Qualifying R&D Activities

Qualifying Research Activities

Qualifying Research Activities relate to efforts undertaken to develop new products, enhance existing products, and to develop or improve manufacturing processes. In order to qualify for the R&D tax credit, the qualifying research activities must satisfy the Four Tests ascribed by the Internal Revenue Service. In addition, the company carrying out the work must bear the financial risk.

The Four Tests

The activity was undertaken for the purpose of discovering information that is technological in nature and fundamentally relies on principles of physical or biological sciences, engineering or computer science. The activity was intended to exceed, expand or refine the common knowledge of the skilled professionals in a particular field of science or engineering.

The activity related to the performance, quality or reliability of a product, process, software, technique, formula or invention to be held for sale, lease or license by the company or for carrying out the company’s trade or business.

The activity was undertaken to resolve uncertainty concerning the configuration, performance or methodology of the intended product, process, software, technique, formula or invention. It must be demonstrated the company did not know:

  • if it could achieve the desired result, or
  • how to achieve the desired result, or
  • the appropriate design, process or systematic configuration to achieve the desired result of the product, process, software, technique, formula or invention being developed.

The activity involved a process of experimentation in which more than one hypothesis was evaluated attempting to achieve the desired result. The process of experimentation included the design of an experiment to test and analyze the hypothesis, conducting the experiment, refining or discarding the hypotheses as part of a sequential design process to develop or improve a product, process, software, technique, formula or invention.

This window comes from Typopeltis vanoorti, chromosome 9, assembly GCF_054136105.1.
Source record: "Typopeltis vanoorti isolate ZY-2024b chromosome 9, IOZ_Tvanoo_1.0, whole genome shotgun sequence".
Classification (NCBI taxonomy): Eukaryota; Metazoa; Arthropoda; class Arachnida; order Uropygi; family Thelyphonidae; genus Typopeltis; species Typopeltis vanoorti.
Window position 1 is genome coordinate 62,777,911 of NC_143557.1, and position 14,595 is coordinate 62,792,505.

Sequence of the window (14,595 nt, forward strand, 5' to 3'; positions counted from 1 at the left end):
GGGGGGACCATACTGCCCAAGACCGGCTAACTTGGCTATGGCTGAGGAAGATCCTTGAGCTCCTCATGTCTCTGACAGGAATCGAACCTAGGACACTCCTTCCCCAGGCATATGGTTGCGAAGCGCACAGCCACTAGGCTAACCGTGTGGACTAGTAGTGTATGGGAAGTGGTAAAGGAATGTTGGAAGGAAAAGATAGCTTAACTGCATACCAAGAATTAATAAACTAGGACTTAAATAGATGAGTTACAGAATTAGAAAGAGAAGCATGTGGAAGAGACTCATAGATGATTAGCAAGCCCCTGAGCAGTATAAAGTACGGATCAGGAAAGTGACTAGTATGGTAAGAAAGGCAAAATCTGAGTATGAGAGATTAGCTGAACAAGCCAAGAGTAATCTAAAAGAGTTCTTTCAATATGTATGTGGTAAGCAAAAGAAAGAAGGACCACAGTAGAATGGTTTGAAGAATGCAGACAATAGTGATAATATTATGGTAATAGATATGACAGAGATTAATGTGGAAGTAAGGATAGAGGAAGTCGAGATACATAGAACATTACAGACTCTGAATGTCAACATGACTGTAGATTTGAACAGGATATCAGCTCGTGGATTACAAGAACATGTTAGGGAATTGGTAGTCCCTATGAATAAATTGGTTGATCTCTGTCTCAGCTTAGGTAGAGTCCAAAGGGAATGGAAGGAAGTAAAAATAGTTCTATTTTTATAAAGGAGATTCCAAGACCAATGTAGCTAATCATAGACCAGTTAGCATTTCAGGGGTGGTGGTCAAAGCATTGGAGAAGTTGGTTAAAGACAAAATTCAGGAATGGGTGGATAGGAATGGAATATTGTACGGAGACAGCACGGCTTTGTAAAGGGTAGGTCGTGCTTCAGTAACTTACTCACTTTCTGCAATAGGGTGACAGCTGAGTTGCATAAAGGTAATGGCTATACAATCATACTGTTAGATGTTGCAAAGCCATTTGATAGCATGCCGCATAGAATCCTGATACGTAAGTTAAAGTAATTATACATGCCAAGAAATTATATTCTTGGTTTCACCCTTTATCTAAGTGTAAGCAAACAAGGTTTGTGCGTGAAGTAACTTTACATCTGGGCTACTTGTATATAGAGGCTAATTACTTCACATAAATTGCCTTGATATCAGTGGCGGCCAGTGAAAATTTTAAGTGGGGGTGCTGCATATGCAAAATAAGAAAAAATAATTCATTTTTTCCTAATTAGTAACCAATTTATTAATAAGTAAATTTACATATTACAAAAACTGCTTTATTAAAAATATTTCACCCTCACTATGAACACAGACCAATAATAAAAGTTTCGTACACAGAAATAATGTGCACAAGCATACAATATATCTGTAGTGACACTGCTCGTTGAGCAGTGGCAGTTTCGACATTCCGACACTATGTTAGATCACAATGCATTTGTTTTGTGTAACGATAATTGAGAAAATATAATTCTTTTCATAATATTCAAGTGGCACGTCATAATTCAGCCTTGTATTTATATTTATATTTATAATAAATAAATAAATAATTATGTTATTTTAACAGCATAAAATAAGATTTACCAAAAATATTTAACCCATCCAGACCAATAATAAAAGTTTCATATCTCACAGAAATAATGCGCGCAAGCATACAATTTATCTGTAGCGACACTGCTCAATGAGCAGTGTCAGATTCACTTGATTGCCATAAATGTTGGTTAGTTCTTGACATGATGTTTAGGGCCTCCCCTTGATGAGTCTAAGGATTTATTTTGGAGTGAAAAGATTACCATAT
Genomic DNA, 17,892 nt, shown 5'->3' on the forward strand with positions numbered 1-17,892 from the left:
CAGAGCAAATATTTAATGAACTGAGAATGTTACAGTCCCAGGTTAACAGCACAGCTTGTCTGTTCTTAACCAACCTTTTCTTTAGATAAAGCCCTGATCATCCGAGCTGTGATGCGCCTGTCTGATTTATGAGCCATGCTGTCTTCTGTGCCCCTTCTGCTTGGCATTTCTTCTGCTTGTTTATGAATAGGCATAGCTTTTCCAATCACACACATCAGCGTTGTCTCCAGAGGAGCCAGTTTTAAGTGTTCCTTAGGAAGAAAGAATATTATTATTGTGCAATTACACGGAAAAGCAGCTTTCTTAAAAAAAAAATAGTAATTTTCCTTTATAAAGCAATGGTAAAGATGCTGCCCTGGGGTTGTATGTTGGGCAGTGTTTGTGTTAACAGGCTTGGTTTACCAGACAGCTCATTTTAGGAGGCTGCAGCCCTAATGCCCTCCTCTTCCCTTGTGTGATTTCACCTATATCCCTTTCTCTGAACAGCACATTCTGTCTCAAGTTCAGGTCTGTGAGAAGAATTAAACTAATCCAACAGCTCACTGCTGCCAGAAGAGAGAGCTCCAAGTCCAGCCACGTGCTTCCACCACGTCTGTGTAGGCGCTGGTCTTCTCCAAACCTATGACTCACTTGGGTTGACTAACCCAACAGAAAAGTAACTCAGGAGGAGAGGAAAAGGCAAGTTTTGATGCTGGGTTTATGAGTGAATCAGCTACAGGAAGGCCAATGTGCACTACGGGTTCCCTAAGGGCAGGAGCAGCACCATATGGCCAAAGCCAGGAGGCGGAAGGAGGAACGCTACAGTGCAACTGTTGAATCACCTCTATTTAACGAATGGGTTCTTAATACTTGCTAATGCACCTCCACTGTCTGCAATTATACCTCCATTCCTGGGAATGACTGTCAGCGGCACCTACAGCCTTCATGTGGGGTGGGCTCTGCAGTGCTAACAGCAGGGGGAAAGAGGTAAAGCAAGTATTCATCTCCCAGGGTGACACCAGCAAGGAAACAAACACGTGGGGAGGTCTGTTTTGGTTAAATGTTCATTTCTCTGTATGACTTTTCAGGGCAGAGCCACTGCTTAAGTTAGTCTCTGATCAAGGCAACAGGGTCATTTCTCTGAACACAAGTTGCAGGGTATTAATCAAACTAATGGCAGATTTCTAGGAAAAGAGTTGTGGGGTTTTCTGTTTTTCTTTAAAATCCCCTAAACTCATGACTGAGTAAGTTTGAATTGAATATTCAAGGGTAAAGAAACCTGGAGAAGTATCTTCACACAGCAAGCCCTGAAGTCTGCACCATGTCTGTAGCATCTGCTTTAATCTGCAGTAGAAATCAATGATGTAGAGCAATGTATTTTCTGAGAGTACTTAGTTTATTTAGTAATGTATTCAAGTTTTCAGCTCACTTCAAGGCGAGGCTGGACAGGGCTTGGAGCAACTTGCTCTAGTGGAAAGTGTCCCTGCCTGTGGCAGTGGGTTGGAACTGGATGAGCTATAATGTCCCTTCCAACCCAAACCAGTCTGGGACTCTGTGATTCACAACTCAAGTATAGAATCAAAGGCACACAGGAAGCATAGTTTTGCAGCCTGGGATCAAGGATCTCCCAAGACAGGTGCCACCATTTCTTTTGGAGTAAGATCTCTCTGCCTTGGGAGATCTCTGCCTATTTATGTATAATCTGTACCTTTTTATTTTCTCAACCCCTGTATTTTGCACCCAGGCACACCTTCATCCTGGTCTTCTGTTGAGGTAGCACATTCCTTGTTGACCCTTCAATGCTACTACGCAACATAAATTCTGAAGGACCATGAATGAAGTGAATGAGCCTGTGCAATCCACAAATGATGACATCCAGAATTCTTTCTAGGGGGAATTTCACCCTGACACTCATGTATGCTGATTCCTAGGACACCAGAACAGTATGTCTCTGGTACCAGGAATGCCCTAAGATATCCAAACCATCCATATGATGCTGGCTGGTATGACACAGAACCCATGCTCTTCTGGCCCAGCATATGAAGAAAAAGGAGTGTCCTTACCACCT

It has been found that there are three types of R&D situations in which qualifying research activities occur:

Classic R&D – resulting from a deliberate decision to develop a new or improved product or process.

Contingent R&D – planned to be contingent on receiving an order, where the bid was made knowing that existing technology is insufficient to fill the order without some development effort.

Unplanned R&D – arising from the sudden discovery, part way through filling an order, that existing technology is inadequate and must be advanced by an emergency development effort to complete the order.

Qualifying Research Activities typically include one or more of the following:

  • Development of products or processes using specific know-how that is treated as a trade secret or is patentable.
  • Development of new or improved products in which the state of the art is advanced and that required one or more design iterations to achieve.
  • Development or incorporation of a new technology in order to catch up to a competitor.
  • An attempt to develop a new or improved product or process that was eventually abandoned.
  • Implementation of a new process or improvements to an existing process relating to manufacturing, testing or quality control.